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Disease Detection and Losses

Effects of Tobacco- and Tomato Ringspot Viruses on the Reproductive Tissues of Pelargonium hortorum. B. A. Scarborough, Graduate Student, Department of Plant Pathology, The Pennsylvania State University, University Park, PA 16802, Present address of senior author: Star Roses, The Conard Pyle Co., West Grove, PA 19390; S. H. Smith, Professor, Department of Plant Pathology, The Pennsylvania State University, University Park, PA 16802. Phytopathology 67:292-297. Accepted for publication 23 September 1976. Copyright 1977 The American Phytopathological Society, 3340 Pilot Knob Road, St. Paul, MN 55121. All rights reserved.. DOI: 10.1094/Phyto-67-292.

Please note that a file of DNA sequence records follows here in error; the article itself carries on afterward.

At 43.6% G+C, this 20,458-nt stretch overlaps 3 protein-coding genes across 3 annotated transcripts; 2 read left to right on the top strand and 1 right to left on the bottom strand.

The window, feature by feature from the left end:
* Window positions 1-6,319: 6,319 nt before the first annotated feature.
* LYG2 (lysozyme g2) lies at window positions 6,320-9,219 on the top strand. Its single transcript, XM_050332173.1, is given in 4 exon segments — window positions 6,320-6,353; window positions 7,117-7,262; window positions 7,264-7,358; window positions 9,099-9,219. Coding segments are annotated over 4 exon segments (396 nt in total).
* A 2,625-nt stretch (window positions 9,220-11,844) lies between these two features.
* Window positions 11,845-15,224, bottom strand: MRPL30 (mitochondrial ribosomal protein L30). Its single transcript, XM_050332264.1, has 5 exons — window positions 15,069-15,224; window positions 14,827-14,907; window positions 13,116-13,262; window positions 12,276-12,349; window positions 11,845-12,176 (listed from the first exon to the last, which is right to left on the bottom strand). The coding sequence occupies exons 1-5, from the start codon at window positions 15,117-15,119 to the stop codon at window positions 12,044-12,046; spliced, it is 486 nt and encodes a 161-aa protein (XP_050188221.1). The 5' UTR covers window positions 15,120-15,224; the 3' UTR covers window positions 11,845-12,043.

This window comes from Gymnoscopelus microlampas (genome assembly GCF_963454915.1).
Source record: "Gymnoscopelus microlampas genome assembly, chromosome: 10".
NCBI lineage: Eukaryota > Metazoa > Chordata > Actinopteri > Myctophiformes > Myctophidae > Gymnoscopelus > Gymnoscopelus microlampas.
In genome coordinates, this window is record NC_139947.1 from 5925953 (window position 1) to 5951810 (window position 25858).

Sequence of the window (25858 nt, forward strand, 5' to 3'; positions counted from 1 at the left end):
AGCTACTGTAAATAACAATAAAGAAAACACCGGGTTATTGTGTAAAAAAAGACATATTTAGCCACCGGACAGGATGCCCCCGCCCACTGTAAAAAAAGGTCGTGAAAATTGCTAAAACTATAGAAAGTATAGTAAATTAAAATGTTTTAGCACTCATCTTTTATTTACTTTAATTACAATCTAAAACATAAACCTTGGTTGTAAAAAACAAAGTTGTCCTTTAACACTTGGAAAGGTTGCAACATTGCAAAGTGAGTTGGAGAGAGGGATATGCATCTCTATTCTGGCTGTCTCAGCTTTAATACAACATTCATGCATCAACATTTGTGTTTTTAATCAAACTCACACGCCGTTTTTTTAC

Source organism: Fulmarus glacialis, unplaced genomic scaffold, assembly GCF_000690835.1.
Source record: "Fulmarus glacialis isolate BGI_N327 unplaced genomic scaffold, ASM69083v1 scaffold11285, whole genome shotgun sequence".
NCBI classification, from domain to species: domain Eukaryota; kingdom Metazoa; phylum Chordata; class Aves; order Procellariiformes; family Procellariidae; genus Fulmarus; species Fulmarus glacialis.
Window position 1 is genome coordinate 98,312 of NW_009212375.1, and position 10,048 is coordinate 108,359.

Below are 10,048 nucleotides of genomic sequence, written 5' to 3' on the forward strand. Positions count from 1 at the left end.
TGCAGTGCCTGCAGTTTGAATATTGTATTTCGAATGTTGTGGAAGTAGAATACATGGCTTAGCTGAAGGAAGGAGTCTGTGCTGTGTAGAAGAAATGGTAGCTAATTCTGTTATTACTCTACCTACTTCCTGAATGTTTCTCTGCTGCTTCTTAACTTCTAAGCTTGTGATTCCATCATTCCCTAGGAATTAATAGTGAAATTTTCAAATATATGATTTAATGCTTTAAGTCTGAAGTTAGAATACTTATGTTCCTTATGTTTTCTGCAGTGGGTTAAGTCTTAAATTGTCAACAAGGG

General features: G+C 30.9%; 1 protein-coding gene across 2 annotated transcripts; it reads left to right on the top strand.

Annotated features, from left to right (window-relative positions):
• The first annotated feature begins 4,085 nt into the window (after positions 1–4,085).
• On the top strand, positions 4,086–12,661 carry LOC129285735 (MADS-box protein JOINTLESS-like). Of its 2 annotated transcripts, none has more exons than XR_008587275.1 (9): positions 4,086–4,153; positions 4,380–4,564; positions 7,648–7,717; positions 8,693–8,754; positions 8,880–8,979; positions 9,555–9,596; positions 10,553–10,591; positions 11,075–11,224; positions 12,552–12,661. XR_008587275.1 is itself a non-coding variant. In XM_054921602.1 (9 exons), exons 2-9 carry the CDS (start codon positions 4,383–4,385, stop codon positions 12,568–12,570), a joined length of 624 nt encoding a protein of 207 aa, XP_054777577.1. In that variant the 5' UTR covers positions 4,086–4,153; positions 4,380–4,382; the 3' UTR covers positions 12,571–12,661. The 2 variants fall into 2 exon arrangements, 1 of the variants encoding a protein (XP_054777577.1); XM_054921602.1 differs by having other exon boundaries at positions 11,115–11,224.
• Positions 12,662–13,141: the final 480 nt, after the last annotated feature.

Virus infection reduced the number of florets and increased the number of aborted buds per inflorescence. Florets of geraniums infected with tomato ringspot virus contained more aborted anthers and a greater percentage of nonviable pollen grains than did florets of healthy and of tobacco ringspot virus-infected plants. Plants infected with tomato ringspot virus when self-pollinated, produced fewer fruit per pollination, seed per pollination, and viable seed than did healthy self-pollinated plants. Though both tobacco and tomato ringspot viruses were transmitted to the seed through the maternal tissue, only tomato ringspot virus was transmitted by the pollen.